15 May 2012

Rottweilers And Serbs in Niš

I first saw “f--k Serbia” written on a bathroom wall at a Brooklyn gas station.  It struck me, then, as an odd thing to write, but in Europe it’s a pretty popular bit of scrawl.  I’ve seen it a lot lately, in Croatia and Slovenia and on walls in Macedonia and Albania.  The point is, Serbia isn’t well liked by its neighbors.
In the gathering darkness of a warm evening in Niš we came across a strange, violent dog competition.  Men and women sat in lawn chairs, smoking and talking.  We spent some time marveling at the strange things we happen across.  Traveling – at its best – brings you completely unexpected rituals and cultural spectacles - like this circle in the trees, where people calmly watched Rottweilers attack a man over and over and over.
We aren't in Serbia to judge or rehash history, but 1992 wasn't that long ago.  It's difficult to come to a place like this without questions.  What are Serbs really like?  In general, they've been either incredibly friendly or quite brusque.  They aren't especially crazy about America.  People our age have been wonderfully open and friendly.  In general, they're a lot like most Slavic people.
The dog show was a ritualized display.  One could sense the anticipation of tensed muscles, the quickened panting before the leap, the sharp whines imploring the trainer to loosen the leash.  Attack dogs are strange things, and it takes a particular type of person to want to train them - someone who wants to both control and commit violence.
A young, thin man stood behind a kind of blind with a baton in one hand and a protective tube over the other arm.  When he jumped out and began looking threatening, a dog was supposed to run up to him, bite the arm tube and shake it while being beaten by the baton.  Sometimes, the dogs weren’t quite sure they wanted to attack.  Sometimes they were over-eager, and wouldn’t stop mauling the tube when they were supposed to.  It was frightening the first few times, but we got used to the gnashing teeth and brutish behavior.
Even to uninformed watchers like us, it was obvious which animals were better trained.  They were generally the calmest, and the quickest to loosen their bite when told to.  All of the dogs, though, were admirably non-threatening and well-behaved when they weren't about to attack.  There weren't any fights between the animals, and there was almost no barking.  We felt very safe wandering amongst the wagging tails and lolling tongues.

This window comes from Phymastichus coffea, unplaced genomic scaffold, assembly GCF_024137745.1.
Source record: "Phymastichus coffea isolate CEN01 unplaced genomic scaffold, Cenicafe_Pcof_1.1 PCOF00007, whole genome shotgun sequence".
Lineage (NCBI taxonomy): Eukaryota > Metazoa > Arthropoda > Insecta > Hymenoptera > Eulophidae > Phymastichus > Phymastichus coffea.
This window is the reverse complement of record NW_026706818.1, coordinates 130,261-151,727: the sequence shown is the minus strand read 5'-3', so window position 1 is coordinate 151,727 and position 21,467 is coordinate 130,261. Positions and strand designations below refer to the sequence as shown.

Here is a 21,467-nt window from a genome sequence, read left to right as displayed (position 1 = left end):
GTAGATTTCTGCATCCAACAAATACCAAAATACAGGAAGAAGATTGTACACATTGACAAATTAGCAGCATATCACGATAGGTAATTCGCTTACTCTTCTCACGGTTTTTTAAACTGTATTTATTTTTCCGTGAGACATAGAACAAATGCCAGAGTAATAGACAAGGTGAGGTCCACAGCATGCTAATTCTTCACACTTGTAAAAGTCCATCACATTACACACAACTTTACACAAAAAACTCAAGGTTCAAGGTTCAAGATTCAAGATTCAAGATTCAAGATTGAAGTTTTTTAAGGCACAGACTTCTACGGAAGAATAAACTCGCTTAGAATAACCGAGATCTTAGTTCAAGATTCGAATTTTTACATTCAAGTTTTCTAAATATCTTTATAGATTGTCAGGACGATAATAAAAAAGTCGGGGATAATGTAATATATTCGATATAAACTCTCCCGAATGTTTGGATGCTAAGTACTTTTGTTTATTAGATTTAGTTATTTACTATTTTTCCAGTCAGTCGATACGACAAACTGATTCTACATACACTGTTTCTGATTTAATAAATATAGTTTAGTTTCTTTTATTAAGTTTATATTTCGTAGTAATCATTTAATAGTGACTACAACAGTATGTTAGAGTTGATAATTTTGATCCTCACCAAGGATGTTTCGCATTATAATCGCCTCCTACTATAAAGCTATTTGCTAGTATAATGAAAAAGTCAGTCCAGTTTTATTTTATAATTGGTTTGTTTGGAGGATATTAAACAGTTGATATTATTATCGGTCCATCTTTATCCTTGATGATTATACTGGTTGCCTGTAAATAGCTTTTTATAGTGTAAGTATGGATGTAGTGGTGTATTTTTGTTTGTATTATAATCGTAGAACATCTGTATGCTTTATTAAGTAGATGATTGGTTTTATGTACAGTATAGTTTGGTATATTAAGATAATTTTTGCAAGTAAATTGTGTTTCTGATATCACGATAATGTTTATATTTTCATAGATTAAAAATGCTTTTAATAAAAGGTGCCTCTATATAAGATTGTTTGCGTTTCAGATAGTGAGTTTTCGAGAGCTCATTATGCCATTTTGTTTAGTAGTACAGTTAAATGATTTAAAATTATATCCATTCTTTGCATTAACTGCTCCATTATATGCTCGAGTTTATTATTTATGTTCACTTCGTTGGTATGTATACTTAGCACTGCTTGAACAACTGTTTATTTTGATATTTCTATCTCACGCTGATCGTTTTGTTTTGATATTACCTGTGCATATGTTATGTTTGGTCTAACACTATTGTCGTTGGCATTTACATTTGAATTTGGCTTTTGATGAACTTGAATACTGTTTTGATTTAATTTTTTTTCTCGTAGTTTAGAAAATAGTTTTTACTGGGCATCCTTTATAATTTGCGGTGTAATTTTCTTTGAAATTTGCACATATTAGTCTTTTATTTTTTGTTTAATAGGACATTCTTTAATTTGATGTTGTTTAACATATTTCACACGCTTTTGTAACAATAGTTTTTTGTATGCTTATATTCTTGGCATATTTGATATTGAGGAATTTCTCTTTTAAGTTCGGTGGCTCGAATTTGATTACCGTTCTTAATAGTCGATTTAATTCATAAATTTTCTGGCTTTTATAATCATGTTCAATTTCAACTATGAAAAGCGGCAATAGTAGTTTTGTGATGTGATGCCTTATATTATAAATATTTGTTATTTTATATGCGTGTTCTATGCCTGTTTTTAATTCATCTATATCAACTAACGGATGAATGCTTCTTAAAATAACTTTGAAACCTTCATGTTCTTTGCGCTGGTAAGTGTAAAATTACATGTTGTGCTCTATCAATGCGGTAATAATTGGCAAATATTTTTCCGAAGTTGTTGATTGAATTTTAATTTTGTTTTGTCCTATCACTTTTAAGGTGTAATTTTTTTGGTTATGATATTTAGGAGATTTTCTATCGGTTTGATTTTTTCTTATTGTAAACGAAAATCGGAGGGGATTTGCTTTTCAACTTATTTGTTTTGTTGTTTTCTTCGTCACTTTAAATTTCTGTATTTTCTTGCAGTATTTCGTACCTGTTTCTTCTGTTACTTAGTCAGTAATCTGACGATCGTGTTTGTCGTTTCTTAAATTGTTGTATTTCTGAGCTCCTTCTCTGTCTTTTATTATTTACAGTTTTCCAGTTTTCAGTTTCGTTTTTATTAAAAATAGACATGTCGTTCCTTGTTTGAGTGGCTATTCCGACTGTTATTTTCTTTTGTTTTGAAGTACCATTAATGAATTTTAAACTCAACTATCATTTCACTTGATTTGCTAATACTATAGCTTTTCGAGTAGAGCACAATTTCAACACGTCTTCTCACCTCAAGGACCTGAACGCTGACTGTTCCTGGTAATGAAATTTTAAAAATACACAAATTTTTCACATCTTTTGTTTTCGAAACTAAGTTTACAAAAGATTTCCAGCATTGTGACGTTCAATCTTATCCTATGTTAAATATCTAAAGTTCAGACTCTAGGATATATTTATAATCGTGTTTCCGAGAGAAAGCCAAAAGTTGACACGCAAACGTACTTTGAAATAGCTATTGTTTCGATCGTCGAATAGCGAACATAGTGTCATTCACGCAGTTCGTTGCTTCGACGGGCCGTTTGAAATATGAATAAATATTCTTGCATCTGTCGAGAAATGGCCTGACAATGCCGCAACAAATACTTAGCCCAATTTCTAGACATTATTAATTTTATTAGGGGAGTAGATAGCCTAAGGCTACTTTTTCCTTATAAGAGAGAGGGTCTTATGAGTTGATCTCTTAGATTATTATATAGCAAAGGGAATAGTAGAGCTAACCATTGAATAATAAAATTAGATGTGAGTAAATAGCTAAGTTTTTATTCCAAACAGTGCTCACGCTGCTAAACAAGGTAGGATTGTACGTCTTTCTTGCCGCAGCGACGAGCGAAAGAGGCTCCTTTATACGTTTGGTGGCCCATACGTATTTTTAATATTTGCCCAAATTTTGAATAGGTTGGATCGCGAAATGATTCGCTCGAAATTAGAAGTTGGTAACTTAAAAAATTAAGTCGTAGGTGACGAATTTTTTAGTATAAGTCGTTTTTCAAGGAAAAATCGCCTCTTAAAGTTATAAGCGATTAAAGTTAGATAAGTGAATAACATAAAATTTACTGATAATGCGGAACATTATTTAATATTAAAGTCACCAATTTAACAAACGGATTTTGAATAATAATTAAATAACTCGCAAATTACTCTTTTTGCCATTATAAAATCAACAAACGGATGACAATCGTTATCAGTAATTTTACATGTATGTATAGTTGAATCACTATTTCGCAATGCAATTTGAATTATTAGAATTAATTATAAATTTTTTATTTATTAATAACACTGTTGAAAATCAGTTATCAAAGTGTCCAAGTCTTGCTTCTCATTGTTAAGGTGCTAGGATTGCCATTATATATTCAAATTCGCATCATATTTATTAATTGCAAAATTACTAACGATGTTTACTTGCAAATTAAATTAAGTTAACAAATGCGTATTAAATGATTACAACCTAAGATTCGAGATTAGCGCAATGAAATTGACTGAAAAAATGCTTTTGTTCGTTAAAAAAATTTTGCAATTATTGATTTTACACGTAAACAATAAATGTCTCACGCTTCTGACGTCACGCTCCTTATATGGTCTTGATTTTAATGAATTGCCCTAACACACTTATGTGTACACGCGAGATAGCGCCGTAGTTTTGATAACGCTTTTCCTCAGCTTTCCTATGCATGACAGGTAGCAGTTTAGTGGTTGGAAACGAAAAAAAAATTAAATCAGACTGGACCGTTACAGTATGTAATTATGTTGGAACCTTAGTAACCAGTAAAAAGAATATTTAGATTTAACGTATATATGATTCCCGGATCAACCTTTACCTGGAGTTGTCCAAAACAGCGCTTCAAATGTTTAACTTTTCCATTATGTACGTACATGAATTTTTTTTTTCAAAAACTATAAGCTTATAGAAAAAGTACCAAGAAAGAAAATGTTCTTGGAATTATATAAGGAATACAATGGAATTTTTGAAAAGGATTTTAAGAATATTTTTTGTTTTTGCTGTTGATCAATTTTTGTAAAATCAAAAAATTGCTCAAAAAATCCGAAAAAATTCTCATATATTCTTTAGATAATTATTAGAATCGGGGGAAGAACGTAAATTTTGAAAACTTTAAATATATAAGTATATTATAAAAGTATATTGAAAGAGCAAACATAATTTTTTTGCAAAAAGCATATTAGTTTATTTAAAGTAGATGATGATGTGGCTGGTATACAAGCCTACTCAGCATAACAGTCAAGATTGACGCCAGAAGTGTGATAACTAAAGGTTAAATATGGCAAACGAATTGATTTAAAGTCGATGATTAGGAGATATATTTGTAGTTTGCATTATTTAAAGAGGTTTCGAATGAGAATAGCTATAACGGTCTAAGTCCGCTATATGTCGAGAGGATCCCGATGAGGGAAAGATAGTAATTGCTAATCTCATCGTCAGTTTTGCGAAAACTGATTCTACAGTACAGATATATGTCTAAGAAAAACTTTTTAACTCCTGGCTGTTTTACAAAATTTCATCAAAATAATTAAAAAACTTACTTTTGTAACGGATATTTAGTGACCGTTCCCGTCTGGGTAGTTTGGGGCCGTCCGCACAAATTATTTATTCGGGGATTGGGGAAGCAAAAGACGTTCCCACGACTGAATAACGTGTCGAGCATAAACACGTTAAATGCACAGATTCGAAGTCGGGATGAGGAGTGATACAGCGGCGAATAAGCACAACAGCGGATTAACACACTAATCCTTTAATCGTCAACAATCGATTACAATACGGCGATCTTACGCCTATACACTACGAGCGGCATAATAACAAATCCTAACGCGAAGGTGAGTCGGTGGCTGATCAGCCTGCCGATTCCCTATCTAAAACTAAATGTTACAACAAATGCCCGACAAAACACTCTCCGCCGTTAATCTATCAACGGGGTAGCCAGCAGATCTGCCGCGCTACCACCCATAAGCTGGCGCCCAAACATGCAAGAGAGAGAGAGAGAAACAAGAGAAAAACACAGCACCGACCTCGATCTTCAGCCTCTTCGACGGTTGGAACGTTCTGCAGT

We feel safe wandering around Serbia, too.  Serbs are good people.  I wish, more than anything, that I wasn't suspicious of them. They don't deserve it.

Apparently, Niš is a Rottweiler hotspot.  Some ten kennels in town are devoted to the breed, and their owners wore t-shirts advertising their services.  Affection between Serbs and Germans hasn’t historically been strong, but the breeders and trainers have names like “Vom Haus Engle” and “Vom Hasen Haus.”  (Also, the hilarious “Rott-Angels from IceBerg.”)  The Deutch bent seemed strange, but there was a clear militaristic, close-cropped-hair aesthetic that isn’t exactly German but emulates a popular idea about Germany. We wondered, watching the show, if some Serbs feel a connection between their country and other old antagonists - a wounded pride, maybe.  Perhaps a desire to be understood for what they are today, rather than what they were.
This kind of dog show happens in other countries, of course.  It's not a specifically Serbian thing, but it resonated with us here in a way that it may not have elsewhere.  It brought to the foreground something that we'd been thinking without wanting to, a question that doesn't quite seem fair - not "who are Serbs?" but "are Serbs the same people that they used to be?"  Rottweilers are very friendly dogs, generally - but they can also be frighteningly vicious.  


  1. I can tell you now, for someone who's "travelled" you know little about the people if you believe this event "resonated" with you. Whether this was official Schutzhund training or not I don't know (from the pictures I would assume it is at least based on the sport), but Schutzhund originated in Germany. It is a legal requirement for all GSD's and Rottweilers (too name two) before breeding. Which would explain the Serbian connection to Germans, simply as they were doing a German-originated sport. I'd suggest you go to one in Germany, America, UK, France. Apart from the language they're all pretty much the same show.

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  3. Dear Merlin and Rebecca first study the topic korung, ZTP ... and then write about what you see in Serbia